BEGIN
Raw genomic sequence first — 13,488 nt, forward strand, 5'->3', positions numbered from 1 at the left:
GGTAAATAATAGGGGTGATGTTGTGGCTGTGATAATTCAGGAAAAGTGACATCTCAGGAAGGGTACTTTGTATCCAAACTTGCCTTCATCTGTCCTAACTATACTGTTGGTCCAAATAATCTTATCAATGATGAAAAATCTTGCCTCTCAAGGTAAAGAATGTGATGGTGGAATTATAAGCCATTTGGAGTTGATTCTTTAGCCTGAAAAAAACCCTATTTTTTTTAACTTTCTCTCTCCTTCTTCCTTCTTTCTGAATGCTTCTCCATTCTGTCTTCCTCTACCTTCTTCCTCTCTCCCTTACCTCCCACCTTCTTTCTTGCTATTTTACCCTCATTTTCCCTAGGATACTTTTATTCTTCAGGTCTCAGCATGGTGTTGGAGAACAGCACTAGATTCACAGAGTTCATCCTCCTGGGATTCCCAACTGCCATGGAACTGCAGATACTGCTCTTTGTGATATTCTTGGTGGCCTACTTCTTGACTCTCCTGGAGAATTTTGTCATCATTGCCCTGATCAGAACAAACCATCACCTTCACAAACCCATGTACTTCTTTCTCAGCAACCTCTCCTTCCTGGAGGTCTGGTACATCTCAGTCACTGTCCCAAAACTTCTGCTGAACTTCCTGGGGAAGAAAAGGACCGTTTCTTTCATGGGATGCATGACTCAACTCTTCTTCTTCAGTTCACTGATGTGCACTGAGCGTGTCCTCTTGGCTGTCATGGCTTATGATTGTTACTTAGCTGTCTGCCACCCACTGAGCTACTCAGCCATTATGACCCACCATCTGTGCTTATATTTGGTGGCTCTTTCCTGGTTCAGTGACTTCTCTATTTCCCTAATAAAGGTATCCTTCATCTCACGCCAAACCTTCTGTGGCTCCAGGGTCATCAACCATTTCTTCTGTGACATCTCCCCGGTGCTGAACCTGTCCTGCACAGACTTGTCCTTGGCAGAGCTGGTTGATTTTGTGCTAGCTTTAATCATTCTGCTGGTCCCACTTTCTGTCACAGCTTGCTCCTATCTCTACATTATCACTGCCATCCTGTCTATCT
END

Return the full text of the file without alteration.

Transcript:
Raw genomic sequence first — 13,488 nt, forward strand, 5'->3', positions numbered from 1 at the left:
GGTAAATAATAGGGGTGATGTTGTGGCTGTGATAATTCAGGAAAAGTGACATCTCAGGAAGGGTACTTTGTATCCAAACTTGCCTTCATCTGTCCTAACTATACTGTTGGTCCAAATAATCTTATCAATGATGAAAAATCTTGCCTCTCAAGGTAAAGAATGTGATGGTGGAATTATAAGCCATTTGGAGTTGATTCTTTAGCCTGAAAAAAACCCTATTTTTTTTAACTTTCTCTCTCCTTCTTCCTTCTTTCTGAATGCTTCTCCATTCTGTCTTCCTCTACCTTCTTCCTCTCTCCCTTACCTCCCACCTTCTTTCTTGCTATTTTACCCTCATTTTCCCTAGGATACTTTTATTCTTCAGGTCTCAGCATGGTGTTGGAGAACAGCACTAGATTCACAGAGTTCATCCTCCTGGGATTCCCAACTGCCATGGAACTGCAGATACTGCTCTTTGTGATATTCTTGGTGGCCTACTTCTTGACTCTCCTGGAGAATTTTGTCATCATTGCCCTGATCAGAACAAACCATCACCTTCACAAACCCATGTACTTCTTTCTCAGCAACCTCTCCTTCCTGGAGGTCTGGTACATCTCAGTCACTGTCCCAAAACTTCTGCTGAACTTCCTGGGGAAGAAAAGGACCGTTTCTTTCATGGGATGCATGACTCAACTCTTCTTCTTCAGTTCACTGATGTGCACTGAGCGTGTCCTCTTGGCTGTCATGGCTTATGATTGTTACTTAGCTGTCTGCCACCCACTGAGCTACTCAGCCATTATGACCCACCATCTGTGCTTATATTTGGTGGCTCTTTCCTGGTTCAGTGACTTCTCTATTTCCCTAATAAAGGTATCCTTCATCTCACGCCAAACCTTCTGTGGCTCCAGGGTCATCAACCATTTCTTCTGTGACATCTCCCCGGTGCTGAACCTGTCCTGCACAGACTTGTCCTTGGCAGAGCTGGTTGATTTTGTGCTAGCTTTAATCATTCTGCTGGTCCCACTTTCTGTCACAGCTTGCTCCTATCTCTACATTATCACTGCCATCCTGTCTATCT